The Dec. 5 hike comes on top of model year introduction prices that rose an average of 1.9 percent (for comparably equipped vehicles on a sales-weighted basis).
Most of the sticker price increases by GM are in the 4 to 5 percent range.
For example, Cadillac prices are up about 3 percent; however, there was no increase on the Buick Skylark or any Saturn or Saab models.
The steepest hikes are on redesigned models or vehicles in strong demand.
The Chevrolet Suburban, for example, which is in short supply, is up by 7.7 to 8.8 percent. Other above-average rises include 7.1 percent on the Chevrolet Lumina sedan and 5.6 percent for the base Chevrolet Cavalier coupe.
Currently, most Canadian vehicle prices are extremely low in comparison to U.S. products because manufacturers have not fully passed on the effect of the declining Canadian dollar.
With the exchange rate now around 73 cents U.S., for example, the base Cavalier, which lists for $10,060 in the United States, should cost about $13,800 Canadian.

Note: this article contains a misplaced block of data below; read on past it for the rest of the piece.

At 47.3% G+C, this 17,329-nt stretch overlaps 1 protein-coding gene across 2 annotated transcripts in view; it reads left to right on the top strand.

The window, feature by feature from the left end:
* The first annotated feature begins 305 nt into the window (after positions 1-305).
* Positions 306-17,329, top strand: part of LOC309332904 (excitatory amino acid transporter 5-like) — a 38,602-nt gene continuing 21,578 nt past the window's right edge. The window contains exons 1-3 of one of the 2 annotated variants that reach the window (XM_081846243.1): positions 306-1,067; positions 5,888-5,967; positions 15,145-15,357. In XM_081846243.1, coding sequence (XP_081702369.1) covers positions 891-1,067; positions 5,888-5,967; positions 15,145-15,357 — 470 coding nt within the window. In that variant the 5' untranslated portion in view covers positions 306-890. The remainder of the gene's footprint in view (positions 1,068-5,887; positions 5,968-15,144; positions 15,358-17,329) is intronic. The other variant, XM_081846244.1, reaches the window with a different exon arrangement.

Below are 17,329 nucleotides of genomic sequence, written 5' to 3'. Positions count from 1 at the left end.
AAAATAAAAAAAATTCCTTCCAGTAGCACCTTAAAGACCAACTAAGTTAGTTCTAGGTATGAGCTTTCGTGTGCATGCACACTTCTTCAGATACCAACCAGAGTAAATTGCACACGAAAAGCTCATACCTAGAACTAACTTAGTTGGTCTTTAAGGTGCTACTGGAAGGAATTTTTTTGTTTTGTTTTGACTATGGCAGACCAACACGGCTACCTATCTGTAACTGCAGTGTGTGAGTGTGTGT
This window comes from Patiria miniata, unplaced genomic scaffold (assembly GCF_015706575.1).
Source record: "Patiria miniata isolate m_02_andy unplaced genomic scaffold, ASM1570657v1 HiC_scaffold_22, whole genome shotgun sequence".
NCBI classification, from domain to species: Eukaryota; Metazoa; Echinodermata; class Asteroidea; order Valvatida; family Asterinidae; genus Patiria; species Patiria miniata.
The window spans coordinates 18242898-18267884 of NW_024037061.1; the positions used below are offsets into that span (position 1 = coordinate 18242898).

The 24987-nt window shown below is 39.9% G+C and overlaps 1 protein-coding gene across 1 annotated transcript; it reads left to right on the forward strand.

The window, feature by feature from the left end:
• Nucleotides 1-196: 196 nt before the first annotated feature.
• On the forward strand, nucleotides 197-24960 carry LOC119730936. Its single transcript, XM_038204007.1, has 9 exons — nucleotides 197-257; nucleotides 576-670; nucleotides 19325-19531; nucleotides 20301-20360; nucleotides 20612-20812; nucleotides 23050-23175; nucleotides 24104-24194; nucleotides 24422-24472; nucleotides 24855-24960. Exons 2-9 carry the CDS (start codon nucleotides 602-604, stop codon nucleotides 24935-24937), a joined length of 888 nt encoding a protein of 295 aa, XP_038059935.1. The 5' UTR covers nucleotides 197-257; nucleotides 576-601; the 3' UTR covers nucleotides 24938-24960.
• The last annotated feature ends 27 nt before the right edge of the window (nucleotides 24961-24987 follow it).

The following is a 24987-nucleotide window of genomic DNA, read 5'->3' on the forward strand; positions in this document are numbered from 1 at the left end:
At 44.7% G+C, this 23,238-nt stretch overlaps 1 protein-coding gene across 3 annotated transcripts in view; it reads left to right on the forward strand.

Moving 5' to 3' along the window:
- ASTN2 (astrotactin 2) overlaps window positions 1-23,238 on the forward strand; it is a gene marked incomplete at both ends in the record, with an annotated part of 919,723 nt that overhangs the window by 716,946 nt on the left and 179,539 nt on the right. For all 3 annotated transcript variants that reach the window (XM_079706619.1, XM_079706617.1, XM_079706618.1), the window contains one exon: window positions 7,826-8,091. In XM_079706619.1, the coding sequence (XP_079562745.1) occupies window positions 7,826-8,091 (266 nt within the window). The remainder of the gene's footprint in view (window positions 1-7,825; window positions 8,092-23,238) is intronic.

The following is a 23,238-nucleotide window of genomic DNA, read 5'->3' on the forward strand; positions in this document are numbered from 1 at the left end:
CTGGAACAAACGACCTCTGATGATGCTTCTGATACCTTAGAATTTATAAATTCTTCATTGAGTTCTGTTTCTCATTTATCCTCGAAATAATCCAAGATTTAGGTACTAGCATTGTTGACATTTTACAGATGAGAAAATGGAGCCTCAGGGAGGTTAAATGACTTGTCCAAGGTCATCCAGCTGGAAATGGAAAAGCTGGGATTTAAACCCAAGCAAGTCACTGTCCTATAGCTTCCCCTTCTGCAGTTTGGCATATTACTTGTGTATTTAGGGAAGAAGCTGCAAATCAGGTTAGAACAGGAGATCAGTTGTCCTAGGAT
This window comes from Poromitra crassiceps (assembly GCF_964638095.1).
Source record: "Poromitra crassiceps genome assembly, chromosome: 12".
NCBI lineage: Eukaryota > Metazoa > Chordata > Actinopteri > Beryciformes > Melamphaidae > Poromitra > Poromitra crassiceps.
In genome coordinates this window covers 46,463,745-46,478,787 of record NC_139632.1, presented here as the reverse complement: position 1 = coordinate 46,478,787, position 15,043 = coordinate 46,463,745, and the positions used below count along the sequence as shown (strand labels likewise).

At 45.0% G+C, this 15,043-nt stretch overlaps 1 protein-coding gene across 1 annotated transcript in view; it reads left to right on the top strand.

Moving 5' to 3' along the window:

Before last week's increase, the 1995 Cavalier listed for $11,595 in Canada ($8,464 U.S.); it now lists for $12,245 ($8,939 U.S.).
Even so, vehicle prices here are rising faster than overall inflation. Annual inflation in Canada was under 2 percent in 1992 and 1993 and stood at minus 0.2 percent through October 1994.
Last week, Ford of Canada spokesman Tony Fredo said that the automaker's prices are under review and an increase was a 'strong possibility.'
Chrysler spokesman Walt McCall said, 'We're aware of the changes GM has made, and we're looking at our own.'